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Mount Baker Wilderness

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Area Management

The Mount Baker Wilderness is part of the 110 million acre National Wilderness Preservation System. This System of lands provides clean air, water, and habitat critical for rare and endangered plants and animals. In wilderness, you can enjoy challenging recreational activities like hiking, backpacking, climbing, kayaking, canoeing, rafting, horse packing, bird watching, stargazing, and extraordinary opportunities for solitude. You play an important role in helping to "secure for the American people of present and future generations the benefits of an enduring resource of wilderness" as called for by the Congress of the United States through the Wilderness Act of 1964. Please follow the requirements outlined below and use Leave No Trace techniques when visiting the Mount Baker Wilderness to ensure protection of this unique area.

General Wilderness Prohibitions

Motorized equipment and equipment used for mechanical transport is generally prohibited on all federal lands designated as wilderness. This includes the use of motor vehicles, motorboats, motorized equipment, bicycles, hang gliders, wagons, carts, portage wheels, and the landing of aircraft including helicopters, unless provided for in specific legislation.

In a few areas some exceptions allowing the use of motorized equipment or mechanical transport are described in the special regulations in effect for a specific area. Contact the Forest Service office or visit the websites listed for more specific information.

These general prohibitions have been implemented for all national forest wildernesses in order to implement the provisions of the Wilderness Act of 1964. The Wilderness Act requires management of human-caused impacts and protection of the area's wilderness character to insure that it is "unimpaired for the future use and enjoyment as wilderness." Use of the equipment listed as prohibited in wilderness is inconsistent with the provision in the Wilderness Act which mandates opportunities for solitude or primitive recreation and that wilderness is a place that is in contrast with areas where people and their works are dominant.

Wilderness-Specific Regulations

Wilderness managers often need to take action to limit the impacts caused by visitor activities in order to protect the natural conditions of wilderness as required by the Wilderness Act of 1964. Managers typically implement 'indirect' types of actions such as information and education measures before selecting more restrictive measures. When regulations are necessary, they are implemented with the specific intent of balancing the need to preserve the character of the wilderness while providing for the use and enjoyment of wilderness.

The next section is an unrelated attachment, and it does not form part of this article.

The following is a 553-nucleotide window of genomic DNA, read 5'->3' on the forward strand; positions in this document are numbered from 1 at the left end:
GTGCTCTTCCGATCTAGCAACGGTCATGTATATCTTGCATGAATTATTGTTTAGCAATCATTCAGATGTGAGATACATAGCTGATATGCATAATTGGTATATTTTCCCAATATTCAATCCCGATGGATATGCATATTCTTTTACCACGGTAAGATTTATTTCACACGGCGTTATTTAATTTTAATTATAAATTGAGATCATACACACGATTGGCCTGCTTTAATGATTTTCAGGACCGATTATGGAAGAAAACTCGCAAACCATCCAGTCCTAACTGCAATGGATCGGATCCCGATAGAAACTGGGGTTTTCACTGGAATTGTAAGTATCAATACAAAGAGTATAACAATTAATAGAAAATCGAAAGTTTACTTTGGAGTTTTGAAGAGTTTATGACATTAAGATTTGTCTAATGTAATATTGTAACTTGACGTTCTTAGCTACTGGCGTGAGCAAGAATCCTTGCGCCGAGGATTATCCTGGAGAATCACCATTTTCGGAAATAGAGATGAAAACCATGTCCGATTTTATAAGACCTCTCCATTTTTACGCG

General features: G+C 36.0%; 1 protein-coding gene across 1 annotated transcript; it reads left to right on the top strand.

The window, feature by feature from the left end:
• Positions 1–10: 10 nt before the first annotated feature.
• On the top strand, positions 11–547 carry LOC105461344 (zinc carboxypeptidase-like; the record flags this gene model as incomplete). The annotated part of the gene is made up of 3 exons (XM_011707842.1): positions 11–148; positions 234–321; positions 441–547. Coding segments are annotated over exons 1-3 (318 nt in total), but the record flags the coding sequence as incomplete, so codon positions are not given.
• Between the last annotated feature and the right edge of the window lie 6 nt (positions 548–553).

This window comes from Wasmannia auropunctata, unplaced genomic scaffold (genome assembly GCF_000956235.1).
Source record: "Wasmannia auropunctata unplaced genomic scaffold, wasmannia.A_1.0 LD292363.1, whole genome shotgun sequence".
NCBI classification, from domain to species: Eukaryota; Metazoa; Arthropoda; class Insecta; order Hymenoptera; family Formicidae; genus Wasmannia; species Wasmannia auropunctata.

The following wilderness regulations are in effect for this area. Not all regulations are in effect for every wilderness. Contact the Forest Service office or visit the websites listed for more specific information about the regulations listed.


-- Group size is limited to no more than 12, in any combination of people and pack or saddle stock. Dogs are not counted as part of the group size limit.

-- Camping is prohibited within 1 mile slope distance from the following lakes, except at designated sites: Mazama Lake, Iceberg Lake, Hayes Lake, Arbuthnot Lake, Chain Lakes Trail (#682), Ptarmigan Ridge Trail (#682.1), Yellow Aster Butte Trail (#686.1).

-- Campfires are prohibited within one mile slope distance of the following trails: Lake Ann Trail (#600), Heliotrope Ridge Trail (#677), (HogsBack Route #677.1), High Divide Trail (#630), Excelsior Trail (#670), Welcome Pass Trail (#698), High Pass Trail (#676), Skyline Divide Trail (#678), Yellow Aster Meadows Trail (#699), Yellow Aster Butte Trail (#686.1), Ptarmigan Ridge Trail (#682.1), Chain Lakes Trail (#682), Winchester Mtn Trail (#685), Goat Mtn Trail (#673), Table Mtn Trail (#681), Hannegan Pass Trail (#674), Hannegan Peak Trail (#674.1), Ruth Arm Trail (#674.2). Stoves are approved.

-- Do not shortcut switchbacks.

-- Do not enter areas closed for restoration.

-- Do not cut standing green trees, snags, and boughs for firewood or other purposes.

-- Pack out all debris, garbage, or other waste. If you are in an area where fires are allowed, remove all non-combustibles such as foil and glass from fire rings. Never put litter into a backcountry toilet.

-- Caching or storing equipment, personal property, or supplies longer than 48 hours is prohibited.


-- Certified weed free hay, grain, or other forms of livestock feed is required on all Wilderness trails and at trailheads.

-- Grazing, hitching, or tethering of pack or saddle stock within 200 feet of lakes is prohibited. Watering is permitted.

-- Do not tie pack or saddle stock directly to living or dead trees. The use of highlines, hobbles, and/or movable pickets will help to prevent damage to trees and other vegetation.

Learn more about why regulations may be necessary in wilderness.


The following user fee system(s) have been implemented for this wilderness: TRAILHEAD PARKING. Fees are most often used to offset the operating costs of a permit system or to help fund management activities such as trail maintenance. Contact the Forest Service office or visit the websites listed for more specific information on this fee system.

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